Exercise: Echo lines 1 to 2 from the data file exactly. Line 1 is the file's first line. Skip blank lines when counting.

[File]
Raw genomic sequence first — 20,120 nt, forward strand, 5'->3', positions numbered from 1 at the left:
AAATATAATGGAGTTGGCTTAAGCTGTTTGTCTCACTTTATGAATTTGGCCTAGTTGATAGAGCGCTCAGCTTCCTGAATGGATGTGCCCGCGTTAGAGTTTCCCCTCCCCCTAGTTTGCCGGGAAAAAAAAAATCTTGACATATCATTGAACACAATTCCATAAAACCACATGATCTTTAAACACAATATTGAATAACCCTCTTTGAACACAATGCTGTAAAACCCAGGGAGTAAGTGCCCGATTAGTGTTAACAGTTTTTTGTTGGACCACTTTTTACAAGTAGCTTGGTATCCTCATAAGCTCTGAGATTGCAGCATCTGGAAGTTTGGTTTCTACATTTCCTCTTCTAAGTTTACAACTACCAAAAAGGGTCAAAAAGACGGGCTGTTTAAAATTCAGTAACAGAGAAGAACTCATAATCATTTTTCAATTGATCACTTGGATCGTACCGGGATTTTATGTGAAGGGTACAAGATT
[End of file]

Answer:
Raw genomic sequence first — 20,120 nt, forward strand, 5'->3', positions numbered from 1 at the left:
AAATATAATGGAGTTGGCTTAAGCTGTTTGTCTCACTTTATGAATTTGGCCTAGTTGATAGAGCGCTCAGCTTCCTGAATGGATGTGCCCGCGTTAGAGTTTCCCCTCCCCCTAGTTTGCCGGGAAAAAAAAAATCTTGACATATCATTGAACACAATTCCATAAAACCACATGATCTTTAAACACAATATTGAATAACCCTCTTTGAACACAATGCTGTAAAACCCAGGGAGTAAGTGCCCGATTAGTGTTAACAGTTTTTTGTTGGACCACTTTTTACAAGTAGCTTGGTATCCTCATAAGCTCTGAGATTGCAGCATCTGGAAGTTTGGTTTCTACATTTCCTCTTCTAAGTTTACAACTACCAAAAAGGGTCAAAAAGACGGGCTGTTTAAAATTCAGTAACAGAGAAGAACTCATAATCATTTTTCAATTGATCACTTGGATCGTACCGGGATTTTATGTGAAGGGTACAAGATT